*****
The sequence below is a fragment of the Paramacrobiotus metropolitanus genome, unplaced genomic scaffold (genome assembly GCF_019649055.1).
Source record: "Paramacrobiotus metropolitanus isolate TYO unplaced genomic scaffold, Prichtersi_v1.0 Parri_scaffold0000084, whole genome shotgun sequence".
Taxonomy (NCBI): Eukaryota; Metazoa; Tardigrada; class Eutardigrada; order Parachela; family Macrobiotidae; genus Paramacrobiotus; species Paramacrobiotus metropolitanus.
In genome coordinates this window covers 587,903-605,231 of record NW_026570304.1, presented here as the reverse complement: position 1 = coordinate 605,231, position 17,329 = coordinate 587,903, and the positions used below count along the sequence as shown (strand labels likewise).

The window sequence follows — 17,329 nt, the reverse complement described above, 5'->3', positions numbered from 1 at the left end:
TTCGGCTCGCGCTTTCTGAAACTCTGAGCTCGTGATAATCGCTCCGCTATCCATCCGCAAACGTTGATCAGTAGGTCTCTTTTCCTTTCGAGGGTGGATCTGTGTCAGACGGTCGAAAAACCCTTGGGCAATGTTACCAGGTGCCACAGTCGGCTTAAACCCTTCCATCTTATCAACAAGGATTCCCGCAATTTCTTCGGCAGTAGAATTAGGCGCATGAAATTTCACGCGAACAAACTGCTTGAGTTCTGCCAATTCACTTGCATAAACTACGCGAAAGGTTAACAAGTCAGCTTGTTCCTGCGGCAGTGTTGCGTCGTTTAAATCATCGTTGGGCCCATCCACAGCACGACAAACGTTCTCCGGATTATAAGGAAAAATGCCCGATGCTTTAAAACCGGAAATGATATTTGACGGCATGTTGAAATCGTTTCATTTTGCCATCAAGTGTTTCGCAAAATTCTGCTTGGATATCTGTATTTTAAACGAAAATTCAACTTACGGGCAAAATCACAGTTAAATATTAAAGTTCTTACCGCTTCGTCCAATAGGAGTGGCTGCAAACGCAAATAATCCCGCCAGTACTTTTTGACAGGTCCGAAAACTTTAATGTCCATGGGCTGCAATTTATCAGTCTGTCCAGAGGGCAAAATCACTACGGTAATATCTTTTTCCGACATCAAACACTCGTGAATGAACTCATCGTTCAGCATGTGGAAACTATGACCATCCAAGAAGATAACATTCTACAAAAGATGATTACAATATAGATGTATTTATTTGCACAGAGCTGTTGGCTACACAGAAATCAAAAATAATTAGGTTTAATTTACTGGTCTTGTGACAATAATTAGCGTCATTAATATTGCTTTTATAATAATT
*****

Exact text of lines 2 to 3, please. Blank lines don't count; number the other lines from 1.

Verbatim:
Source record: "Paramacrobiotus metropolitanus isolate TYO unplaced genomic scaffold, Prichtersi_v1.0 Parri_scaffold0000084, whole genome shotgun sequence".
Taxonomy (NCBI): Eukaryota; Metazoa; Tardigrada; class Eutardigrada; order Parachela; family Macrobiotidae; genus Paramacrobiotus; species Paramacrobiotus metropolitanus.